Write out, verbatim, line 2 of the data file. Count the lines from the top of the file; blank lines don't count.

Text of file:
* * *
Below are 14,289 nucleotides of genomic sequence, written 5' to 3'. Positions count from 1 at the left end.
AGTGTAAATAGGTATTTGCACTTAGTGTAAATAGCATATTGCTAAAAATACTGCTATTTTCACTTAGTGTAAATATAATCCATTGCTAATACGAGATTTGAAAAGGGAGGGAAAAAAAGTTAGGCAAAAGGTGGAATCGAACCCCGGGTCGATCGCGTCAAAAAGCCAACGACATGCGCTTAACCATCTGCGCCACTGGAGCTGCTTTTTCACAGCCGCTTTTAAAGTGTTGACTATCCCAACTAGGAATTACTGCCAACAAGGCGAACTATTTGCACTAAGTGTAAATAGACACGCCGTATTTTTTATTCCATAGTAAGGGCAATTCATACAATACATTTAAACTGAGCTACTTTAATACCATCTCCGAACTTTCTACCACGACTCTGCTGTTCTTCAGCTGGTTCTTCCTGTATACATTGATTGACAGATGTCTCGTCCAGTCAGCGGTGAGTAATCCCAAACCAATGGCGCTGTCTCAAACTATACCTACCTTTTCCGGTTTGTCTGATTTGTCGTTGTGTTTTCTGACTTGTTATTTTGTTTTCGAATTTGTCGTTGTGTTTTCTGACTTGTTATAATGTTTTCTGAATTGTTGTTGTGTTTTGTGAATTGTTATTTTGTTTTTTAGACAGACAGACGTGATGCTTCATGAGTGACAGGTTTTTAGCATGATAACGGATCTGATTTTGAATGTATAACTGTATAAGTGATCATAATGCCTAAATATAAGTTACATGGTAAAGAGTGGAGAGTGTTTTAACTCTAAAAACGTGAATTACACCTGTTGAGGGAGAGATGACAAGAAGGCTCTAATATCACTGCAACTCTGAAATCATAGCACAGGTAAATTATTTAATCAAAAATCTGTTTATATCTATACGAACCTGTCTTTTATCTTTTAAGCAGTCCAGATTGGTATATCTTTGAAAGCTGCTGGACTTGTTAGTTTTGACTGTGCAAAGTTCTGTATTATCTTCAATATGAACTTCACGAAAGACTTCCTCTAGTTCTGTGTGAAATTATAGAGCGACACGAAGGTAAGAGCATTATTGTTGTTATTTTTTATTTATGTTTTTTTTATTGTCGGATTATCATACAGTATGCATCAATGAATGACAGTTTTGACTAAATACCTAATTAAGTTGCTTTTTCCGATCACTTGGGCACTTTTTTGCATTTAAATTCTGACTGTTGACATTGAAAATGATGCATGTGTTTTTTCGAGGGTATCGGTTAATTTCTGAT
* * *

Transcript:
AGTGTAAATAGGTATTTGCACTTAGTGTAAATAGCATATTGCTAAAAATACTGCTATTTTCACTTAGTGTAAATATAATCCATTGCTAATACGAGATTTGAAAAGGGAGGGAAAAAAAGTTAGGCAAAAGGTGGAATCGAACCCCGGGTCGATCGCGTCAAAAAGCCAACGACATGCGCTTAACCATCTGCGCCACTGGAGCTGCTTTTTCACAGCCGCTTTTAAAGTGTTGACTATCCCAACTAGGAATTACTGCCAACAAGGCGAACTATTTGCACTAAGTGTAAATAGACACGCCGTATTTTTTATTCCATAGTAAGGGCAATTCATACAATACATTTAAACTGAGCTACTTTAATACCATCTCCGAACTTTCTACCACGACTCTGCTGTTCTTCAGCTGGTTCTTCCTGTATACATTGATTGACAGATGTCTCGTCCAGTCAGCGGTGAGTAATCCCAAACCAATGGCGCTGTCTCAAACTATACCTACCTTTTCCGGTTTGTCTGATTTGTCGTTGTGTTTTCTGACTTGTTATTTTGTTTTCGAATTTGTCGTTGTGTTTTCTGACTTGTTATAATGTTTTCTGAATTGTTGTTGTGTTTTGTGAATTGTTATTTTGTTTTTTAGACAGACAGACGTGATGCTTCATGAGTGACAGGTTTTTAGCATGATAACGGATCTGATTTTGAATGTATAACTGTATAAGTGATCATAATGCCTAAATATAAGTTACATGGTAAAGAGTGGAGAGTGTTTTAACTCTAAAAACGTGAATTACACCTGTTGAGGGAGAGATGACAAGAAGGCTCTAATATCACTGCAACTCTGAAATCATAGCACAGGTAAATTATTTAATCAAAAATCTGTTTATATCTATACGAACCTGTCTTTTATCTTTTAAGCAGTCCAGATTGGTATATCTTTGAAAGCTGCTGGACTTGTTAGTTTTGACTGTGCAAAGTTCTGTATTATCTTCAATATGAACTTCACGAAAGACTTCCTCTAGTTCTGTGTGAAATTATAGAGCGACACGAAGGTAAGAGCATTATTGTTGTTATTTTTTATTTATGTTTTTTTTATTGTCGGATTATCATACAGTATGCATCAATGAATGACAGTTTTGACTAAATACCTAATTAAGTTGCTTTTTCCGATCACTTGGGCACTTTTTTGCATTTAAATTCTGACTGTTGACATTGAAAATGATGCATGTGTTTTTTCGAGGGTATCGGTTAATTTCTGAT